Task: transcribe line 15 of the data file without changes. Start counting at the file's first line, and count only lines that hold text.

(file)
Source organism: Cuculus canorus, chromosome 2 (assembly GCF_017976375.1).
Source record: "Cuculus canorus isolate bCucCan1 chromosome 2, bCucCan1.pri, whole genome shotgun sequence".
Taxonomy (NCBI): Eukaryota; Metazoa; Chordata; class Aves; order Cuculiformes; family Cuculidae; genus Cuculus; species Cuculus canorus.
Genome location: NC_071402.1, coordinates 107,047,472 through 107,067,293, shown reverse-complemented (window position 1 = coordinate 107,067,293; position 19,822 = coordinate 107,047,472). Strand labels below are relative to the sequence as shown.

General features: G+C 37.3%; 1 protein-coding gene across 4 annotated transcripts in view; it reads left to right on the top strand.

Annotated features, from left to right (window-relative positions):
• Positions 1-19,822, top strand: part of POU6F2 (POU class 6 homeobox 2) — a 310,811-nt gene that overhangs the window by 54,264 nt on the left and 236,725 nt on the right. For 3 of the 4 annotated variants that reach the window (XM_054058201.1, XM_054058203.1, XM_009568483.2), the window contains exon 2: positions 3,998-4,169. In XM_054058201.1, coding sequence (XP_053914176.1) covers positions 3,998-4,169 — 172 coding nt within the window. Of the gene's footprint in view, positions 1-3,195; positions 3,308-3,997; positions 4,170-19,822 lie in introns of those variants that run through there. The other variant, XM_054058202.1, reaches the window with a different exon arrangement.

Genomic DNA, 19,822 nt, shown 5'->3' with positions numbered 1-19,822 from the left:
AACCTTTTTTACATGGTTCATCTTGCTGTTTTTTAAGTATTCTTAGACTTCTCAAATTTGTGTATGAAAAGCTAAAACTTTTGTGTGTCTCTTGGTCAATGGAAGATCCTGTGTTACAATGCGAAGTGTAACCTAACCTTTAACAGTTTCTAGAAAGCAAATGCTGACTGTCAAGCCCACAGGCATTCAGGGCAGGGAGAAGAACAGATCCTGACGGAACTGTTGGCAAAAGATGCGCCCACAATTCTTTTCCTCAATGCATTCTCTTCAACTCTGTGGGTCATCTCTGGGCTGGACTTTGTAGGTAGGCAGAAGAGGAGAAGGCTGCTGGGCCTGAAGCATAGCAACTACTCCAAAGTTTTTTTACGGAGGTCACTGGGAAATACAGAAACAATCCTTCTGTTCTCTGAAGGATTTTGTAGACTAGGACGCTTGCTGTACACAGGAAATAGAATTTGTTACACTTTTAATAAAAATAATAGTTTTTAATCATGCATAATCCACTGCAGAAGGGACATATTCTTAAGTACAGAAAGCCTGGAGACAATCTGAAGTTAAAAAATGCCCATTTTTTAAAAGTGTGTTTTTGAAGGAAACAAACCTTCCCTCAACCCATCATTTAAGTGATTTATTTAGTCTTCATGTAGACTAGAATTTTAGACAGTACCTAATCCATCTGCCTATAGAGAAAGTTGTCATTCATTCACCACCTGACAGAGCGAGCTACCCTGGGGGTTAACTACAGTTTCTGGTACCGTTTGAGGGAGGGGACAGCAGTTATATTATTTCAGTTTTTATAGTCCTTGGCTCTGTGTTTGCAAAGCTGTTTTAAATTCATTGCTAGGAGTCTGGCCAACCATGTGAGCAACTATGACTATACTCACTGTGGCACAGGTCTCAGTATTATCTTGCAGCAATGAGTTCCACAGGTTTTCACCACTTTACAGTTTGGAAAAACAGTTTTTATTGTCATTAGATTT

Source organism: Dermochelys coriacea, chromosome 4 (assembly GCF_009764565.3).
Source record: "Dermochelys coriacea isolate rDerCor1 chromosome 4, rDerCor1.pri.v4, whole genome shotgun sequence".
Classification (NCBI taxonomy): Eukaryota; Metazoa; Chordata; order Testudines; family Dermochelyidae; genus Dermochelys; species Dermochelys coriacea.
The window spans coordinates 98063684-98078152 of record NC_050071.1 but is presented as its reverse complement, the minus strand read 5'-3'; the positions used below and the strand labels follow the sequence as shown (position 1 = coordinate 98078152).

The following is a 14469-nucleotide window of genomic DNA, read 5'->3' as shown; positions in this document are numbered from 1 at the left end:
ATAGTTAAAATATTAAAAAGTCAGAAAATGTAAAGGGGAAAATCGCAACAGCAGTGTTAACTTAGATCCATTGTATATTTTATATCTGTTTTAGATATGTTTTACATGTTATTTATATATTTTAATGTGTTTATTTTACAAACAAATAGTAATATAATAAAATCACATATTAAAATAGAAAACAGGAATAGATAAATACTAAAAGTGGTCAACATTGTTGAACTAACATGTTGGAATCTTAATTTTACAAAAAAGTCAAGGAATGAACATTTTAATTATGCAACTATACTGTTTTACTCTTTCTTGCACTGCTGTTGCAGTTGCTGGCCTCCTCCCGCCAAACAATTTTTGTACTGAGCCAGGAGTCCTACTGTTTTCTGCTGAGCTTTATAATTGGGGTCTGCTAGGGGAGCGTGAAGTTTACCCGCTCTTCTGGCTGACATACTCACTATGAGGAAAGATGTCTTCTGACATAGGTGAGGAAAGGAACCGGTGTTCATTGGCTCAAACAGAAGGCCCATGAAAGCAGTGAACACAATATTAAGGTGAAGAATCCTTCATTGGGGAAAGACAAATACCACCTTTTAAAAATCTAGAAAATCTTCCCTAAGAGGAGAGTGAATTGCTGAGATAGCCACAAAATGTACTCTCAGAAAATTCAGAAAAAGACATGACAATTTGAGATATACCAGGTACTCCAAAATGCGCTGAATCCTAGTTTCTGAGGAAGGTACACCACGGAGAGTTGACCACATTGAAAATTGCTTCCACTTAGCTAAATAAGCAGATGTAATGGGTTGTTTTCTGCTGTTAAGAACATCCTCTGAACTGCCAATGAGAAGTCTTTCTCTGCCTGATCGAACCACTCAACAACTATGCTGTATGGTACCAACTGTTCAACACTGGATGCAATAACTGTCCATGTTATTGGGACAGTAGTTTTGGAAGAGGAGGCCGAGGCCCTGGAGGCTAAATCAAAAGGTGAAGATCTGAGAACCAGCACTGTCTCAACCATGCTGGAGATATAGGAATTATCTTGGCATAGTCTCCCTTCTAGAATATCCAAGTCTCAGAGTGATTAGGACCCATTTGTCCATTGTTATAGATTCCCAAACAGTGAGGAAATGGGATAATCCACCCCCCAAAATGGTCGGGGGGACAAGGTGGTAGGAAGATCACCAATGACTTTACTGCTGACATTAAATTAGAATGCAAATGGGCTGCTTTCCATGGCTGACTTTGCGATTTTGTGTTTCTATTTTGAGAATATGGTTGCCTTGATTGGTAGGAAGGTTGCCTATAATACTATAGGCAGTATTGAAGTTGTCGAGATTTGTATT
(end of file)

ATAGTTAAAATATTAAAAAGTCAGAAAATGTAAAGGGGAAAATCGCAACAGCAGTGTTAACTTAGATCCATTGTATATTTTATATCTGTTTTAGATATGTTTTACATGTTATTTATATATTTTAATGTGTTTATTTTACAAACAAATAGTAATATAATAAAATCACATATTAAAATAGAAAACAGGAATAGATAAATACTAAAAGTGGTCAACATTGTTGAACTAACATGTTGGAATCTTAATTTTACAAAAAAGTCAAGGAATGAACATTTTAATTATGCAACTATACTGTTTTACTCTTTCTTGCACTGCTGTTGCAGTTGCTGGCCTCCTCCCGCCAAACAATTTTTGTACTGAGCCAGGAGTCCTACTGTTTTCTGCTGAGCTTTATAATTGGGGTCTGCTAGGGGAGCGTGAAGTTTACCCGCTCTTCTGGCTGACATACTCACTATGAGGAAAGATGTCTTCTGACATAGGTGAGGAAAGGAACCGGTGTTCATTGGCTCAAACAGAAGGCCCATGAAAGCAGTGAACACAATATTAAGGTGAAGAATCCTTCATTGGGGAAAGACAAATACCACCTTTTAAAAATCTAGAAAATCTTCCCTAAGAGGAGAGTGAATTGCTGAGATAGCCACAAAATGTACTCTCAGAAAATTCAGAAAAAGACATGACAATTTGAGATATACCAGGTACTCCAAAATGCGCTGAATCCTAGTTTCTGAGGAAGGTACACCACGGAGAGTTGACCACATTGAAAATTGCTTCCACTTAGCTAAATAAGCAGATGTAATGGGTTGTTTTCTGCTGTTAAGAACATCCTCTGAACTGCCAATGAGAAGTCTTTCTCTGCCTGATCGAACCACTCAACAACTATGCTGTATGGTACCAACTGTTCAACACTGGATGCAATAACTGTCCATGTTATTGGGACAGTAGTTTTGGAAGAGGAGGCCGAGGCCCTGGAGGCTAAATCAAAAGGTGAAGATCTGAGAACCAGCACTGTCTCAACCATGCTGGAGATATAGGAATTATCTTGGCATAGTCTCCCTTCTAGAATATCCAAGTCTCAGAGTGATTAGGACCCATTTGTCCATTGTTATAGATTCCCAAACAGTGAGGAAATGGGATAATCCACCCCCCAAAATGGTCGGGGGGACAAGGTGGTAGGAAGATCACCAATGACTTTACTGCTGACATTAAATTAGAATGCAAATGGGCTGCTTTCCATGGCTGACTTTGCGATTTTGTGTTTCTATTTTGAGAATATGGTTGCCTTGATTGGTAGGAAGGTTGCCTATAATACTATAGGCAGTATTGAAGTTGTCGAGATTTGTATT